From 1990-96, Ken Koford was co-director of an economic education program funded by the U.S. Agency for International Development, that the University of Delaware ran in Bulgaria. He continued this academic relationship after the program ended, making many visits to the University of Sofia, which became a second academic home for him. He traveled there frequently, fascinated by this economic laboratory of a country making the transition from central planning to a market economy. He was a Fulbright lecturer in Bulgaria in 1997 and a visiting professor there several times, often without pay and at his own expense. He met his wife, Blagovesta, there. In 2001, Ken Koford was awarded an honorary degree by the University of Sofia for his many contributions to that university. His death was mourned deeply in Sofia and also among the growing community of Bulgarian economists, most of them University of Delaware graduates, in the U.S. In the fall of 2005, Jeff Miller, my colleague and Ken’s frequent coauthor, will present the inaugural Ken Koford lecture at Sofia University. In Bulgarian economics circles, Ken Koford is more famous than Alan Greenspan.

Ken Koford was truly an economics force of nature who resided on the fourth floor of Purnell Hall for 25 intense and productive years. In those years, he accomplished an enormous amount and contributed an enormous amount to the department, the University and the profession. His legacy will remain strong through the many programs he nurtured and the enormous force of his intellect and his personality.

•  •  •  •  •  • 

Oct. 27, 2004--Kenneth John Koford, 55, UD professor of economics of Newark, died Monday, Oct. 25, at home after a struggle with cancer.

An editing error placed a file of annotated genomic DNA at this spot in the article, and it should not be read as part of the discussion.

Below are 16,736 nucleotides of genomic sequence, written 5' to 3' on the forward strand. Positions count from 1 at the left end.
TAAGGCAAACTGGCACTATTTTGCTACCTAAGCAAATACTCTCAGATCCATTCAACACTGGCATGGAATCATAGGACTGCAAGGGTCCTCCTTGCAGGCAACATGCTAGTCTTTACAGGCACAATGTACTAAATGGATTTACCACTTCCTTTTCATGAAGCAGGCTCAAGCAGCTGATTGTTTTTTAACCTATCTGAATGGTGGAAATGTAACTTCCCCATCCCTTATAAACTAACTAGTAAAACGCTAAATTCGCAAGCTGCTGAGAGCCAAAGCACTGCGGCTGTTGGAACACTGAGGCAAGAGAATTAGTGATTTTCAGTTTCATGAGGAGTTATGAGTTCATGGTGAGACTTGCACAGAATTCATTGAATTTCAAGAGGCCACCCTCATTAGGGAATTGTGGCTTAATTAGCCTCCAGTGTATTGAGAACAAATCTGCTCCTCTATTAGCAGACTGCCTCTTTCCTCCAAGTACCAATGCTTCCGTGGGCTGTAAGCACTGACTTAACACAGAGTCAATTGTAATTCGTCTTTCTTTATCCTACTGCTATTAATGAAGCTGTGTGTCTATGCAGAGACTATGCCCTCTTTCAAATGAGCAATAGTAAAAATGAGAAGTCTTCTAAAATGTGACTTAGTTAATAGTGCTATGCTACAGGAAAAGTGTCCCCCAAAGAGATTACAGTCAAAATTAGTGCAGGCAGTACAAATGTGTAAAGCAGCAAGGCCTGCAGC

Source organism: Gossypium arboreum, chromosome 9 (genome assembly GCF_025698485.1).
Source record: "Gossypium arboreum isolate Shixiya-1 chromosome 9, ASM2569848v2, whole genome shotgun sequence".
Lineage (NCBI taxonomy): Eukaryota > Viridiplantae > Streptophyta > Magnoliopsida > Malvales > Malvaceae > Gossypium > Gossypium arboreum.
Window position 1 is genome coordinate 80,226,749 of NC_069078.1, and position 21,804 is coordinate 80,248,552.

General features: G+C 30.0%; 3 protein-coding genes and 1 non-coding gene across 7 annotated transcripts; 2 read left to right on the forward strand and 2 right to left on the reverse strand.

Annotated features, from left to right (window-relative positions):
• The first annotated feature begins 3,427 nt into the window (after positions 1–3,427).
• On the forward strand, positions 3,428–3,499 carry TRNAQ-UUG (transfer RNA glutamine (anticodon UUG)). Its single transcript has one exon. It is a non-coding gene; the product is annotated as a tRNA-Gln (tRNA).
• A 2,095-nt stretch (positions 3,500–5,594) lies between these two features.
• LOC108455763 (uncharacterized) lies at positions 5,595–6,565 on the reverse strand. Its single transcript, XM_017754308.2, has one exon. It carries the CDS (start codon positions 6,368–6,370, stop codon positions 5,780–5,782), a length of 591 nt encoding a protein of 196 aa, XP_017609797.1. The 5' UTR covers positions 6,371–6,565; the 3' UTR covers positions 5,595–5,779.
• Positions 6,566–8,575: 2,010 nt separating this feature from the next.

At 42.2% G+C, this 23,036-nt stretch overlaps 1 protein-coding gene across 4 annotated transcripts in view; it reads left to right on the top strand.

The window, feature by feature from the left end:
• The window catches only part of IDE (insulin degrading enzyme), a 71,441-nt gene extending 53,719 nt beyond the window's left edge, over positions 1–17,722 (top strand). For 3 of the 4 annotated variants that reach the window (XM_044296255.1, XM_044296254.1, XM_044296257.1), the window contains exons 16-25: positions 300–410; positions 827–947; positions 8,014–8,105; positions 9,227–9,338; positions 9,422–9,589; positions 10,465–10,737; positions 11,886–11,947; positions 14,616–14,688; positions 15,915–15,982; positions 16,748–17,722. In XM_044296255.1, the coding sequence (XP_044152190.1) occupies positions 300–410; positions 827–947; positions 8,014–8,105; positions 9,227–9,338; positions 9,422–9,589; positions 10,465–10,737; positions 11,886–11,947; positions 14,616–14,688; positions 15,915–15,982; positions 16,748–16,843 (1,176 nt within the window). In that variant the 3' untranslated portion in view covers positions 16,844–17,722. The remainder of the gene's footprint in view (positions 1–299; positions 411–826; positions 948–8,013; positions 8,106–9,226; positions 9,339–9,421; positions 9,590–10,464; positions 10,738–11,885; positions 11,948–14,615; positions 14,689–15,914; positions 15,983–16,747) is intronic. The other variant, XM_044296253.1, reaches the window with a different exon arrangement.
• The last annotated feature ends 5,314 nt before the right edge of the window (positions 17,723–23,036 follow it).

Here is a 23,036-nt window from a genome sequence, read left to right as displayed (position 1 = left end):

He received his bachelor's degree from Yale University in 1970 and his master's and doctoral degrees from UCLA in 1977.

Dr. Koford joined UD’s Department of Economics in 1979. He was active as a teacher not only of economics but also as founder and director of and teacher in the university's Legal Studies Program.

From 1990-96, he directed the U.S. AID program in Bulgaria, remaining involved in Bulgarian relief until shortly before his death.

Well respected in the academic community, he held many posts of distinction. In 1991, he was a resident scholar at the Jerome Levy Economics Institute of Bard College in New York, and in 1997, he taught as a Fullbright lecturer at the University of Sofia, Bulgaria. He had also served as the editor of the Eastern Economics Journal since 1999.

For his many contributions to university and country, Dr. Koford was awarded an honorary degree by the University of Sofia in 2001.

His numerous professional affiliations included membership in the American Economics Association and the American Political Science Association.

He is survived by his wife, Blagovesta N. Dimitrova-Koford; mother, Theresa Koford of California; father, Kenneth H. Koford, and stepmother, Esperanza, of California; brother, Stuart Koford, and his wife, Gayle, of Chicago; niece, Michelle Koford; and stepsister, Yolanda Vera.

No funeral service will be held.

In lieu of flowers, the family suggests contributions to the Department of Economics, University of Delaware, Purnell Hall, Newark, DE 19717.

To send condolences, visit [www.spicer-mullikinfuneralhomes.com].